arrow_back Pulse's End-to-End Encryption
Klinker Apps > Pulse > Encryption

Technical Encryption Overview

TLDR; In technical terms, we use PBKDF2 to encrypt your password and use it as a key to encrypt messages and conversations. The only way to decrypt those messages is to then use your password again as the key, along with a few other randomly generated numbers, called salts.

When an account is created, we generate two salts. One to use with authentication and one for end-to-end encryption.

The one that we use with login is straight-forward and normal, it is how all apps do authenication. We store a version of your password, hashed against the first salt, and authenticate you against this hash. Your password is obviously never stored on the server, that would defeat the point of end-to-end encryption as well as compromise your accounts security. No modern web services would ever store your password in their database.

For the encryption, on the client-side, we hash your password against salt #2 and store it locally on the device (computer/tablet/phone). When encrypting and decrypting, we use this password + salt 2 hash, combine it with your account id, then hash it again against the first salt to create the secret key. Having this key is the only way that you can decrypt messages (or any information at all that is stored on our server). Since no one else has the password that was hashed against the second salt, no one else will be able to decrypt anything.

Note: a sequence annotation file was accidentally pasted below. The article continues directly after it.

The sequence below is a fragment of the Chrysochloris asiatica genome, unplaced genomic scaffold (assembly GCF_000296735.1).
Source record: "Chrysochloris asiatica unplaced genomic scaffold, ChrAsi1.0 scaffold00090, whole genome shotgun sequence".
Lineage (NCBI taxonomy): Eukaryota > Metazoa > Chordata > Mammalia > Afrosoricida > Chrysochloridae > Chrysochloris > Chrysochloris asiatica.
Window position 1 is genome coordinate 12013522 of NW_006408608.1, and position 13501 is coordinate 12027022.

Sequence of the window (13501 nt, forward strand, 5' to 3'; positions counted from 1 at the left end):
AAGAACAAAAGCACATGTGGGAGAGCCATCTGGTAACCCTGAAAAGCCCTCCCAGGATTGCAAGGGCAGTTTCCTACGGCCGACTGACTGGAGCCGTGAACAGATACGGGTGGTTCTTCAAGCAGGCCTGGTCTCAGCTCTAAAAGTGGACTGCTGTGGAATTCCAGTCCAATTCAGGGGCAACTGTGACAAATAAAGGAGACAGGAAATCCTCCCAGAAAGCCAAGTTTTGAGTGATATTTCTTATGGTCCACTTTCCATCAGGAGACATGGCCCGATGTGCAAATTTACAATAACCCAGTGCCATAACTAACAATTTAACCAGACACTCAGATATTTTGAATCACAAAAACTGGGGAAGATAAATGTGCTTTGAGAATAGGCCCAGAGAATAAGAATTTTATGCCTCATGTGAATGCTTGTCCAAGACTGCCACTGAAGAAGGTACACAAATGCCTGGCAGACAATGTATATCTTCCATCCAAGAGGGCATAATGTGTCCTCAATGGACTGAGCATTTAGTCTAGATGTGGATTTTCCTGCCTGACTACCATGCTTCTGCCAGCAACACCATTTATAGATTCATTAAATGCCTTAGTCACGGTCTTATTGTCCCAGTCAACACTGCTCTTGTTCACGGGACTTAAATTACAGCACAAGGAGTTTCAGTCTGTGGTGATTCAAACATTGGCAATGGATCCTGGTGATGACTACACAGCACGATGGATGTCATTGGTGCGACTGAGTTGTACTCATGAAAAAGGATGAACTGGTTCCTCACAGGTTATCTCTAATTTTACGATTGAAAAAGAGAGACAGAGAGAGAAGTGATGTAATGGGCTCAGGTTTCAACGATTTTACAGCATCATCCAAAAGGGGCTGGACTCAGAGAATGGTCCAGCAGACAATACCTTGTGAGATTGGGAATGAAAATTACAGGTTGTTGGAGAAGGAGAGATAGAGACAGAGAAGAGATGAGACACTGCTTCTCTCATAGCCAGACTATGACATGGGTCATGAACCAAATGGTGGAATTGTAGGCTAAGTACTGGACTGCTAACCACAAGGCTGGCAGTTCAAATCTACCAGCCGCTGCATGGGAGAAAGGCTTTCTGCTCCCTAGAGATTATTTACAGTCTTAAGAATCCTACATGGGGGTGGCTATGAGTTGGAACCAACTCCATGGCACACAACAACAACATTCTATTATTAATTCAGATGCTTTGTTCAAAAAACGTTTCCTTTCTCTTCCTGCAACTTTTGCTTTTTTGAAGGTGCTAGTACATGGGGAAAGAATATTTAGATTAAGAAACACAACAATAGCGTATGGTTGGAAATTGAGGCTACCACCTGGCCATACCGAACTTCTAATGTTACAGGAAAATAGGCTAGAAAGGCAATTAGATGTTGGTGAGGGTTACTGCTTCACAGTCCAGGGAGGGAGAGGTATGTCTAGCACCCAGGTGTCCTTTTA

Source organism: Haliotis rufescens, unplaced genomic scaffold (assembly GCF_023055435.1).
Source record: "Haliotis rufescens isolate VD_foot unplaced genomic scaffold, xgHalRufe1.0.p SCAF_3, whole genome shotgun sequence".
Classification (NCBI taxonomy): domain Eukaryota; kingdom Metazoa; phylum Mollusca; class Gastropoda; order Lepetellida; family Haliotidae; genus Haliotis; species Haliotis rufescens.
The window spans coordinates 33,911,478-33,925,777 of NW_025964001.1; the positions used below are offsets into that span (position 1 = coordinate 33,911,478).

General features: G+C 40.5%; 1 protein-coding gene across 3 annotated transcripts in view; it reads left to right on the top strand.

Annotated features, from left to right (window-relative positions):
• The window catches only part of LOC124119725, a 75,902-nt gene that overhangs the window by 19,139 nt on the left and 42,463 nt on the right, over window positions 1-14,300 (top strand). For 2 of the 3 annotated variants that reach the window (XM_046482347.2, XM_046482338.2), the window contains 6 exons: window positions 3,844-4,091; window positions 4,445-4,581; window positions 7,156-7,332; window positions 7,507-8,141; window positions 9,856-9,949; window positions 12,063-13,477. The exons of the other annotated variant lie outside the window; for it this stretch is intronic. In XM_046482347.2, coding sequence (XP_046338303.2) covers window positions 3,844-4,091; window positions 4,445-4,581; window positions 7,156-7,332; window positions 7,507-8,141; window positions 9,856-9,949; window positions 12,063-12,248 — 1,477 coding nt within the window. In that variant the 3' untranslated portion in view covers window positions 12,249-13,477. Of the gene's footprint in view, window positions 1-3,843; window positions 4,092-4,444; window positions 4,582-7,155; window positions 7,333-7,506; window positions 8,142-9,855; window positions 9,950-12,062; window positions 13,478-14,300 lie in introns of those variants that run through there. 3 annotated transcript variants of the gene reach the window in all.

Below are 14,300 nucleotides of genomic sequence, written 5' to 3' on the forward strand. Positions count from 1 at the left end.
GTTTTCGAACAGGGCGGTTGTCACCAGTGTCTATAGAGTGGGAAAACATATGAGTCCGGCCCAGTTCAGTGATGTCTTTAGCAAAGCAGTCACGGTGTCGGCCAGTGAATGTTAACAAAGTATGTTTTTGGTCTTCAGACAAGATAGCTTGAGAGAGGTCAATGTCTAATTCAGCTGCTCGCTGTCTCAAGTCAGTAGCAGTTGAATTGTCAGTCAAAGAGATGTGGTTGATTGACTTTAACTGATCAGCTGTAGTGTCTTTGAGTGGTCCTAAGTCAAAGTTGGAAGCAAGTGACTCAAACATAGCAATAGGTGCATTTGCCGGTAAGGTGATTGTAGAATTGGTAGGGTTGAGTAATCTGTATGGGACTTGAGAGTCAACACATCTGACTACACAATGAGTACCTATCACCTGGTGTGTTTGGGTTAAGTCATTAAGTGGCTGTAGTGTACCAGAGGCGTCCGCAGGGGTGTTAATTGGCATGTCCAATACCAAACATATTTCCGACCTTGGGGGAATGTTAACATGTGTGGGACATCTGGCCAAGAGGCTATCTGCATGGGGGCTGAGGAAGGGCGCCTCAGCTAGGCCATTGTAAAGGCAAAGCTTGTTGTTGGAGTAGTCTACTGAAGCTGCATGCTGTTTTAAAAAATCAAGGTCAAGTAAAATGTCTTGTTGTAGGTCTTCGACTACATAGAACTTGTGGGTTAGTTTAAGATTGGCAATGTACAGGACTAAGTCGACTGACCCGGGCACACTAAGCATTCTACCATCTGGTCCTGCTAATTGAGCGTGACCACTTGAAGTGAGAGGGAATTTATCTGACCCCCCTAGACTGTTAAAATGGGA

So, your password is never stored anywhere - only hashed versions of it - and without that password, there is no way to create the secret key used for encrypting and decrypting the content stored in the backend.

Want to verify yourself?

I don't blame you. If you are here, worried, and understand the technical details of the encryption, then you probably shouldn't just take my word for how it works. If you are worried about something like this, you should verify it for yourself rather than just "trust me".

The iOS client for Pulse is completely open-source and would be a good place to start to look at the encryption, how it works, and what types of data the API is expecting and returning. From the web app, you can also just pop open a "network" tab in the JavaScript inspector to take a look at the raw data that is returned from API requests and what is encrypted.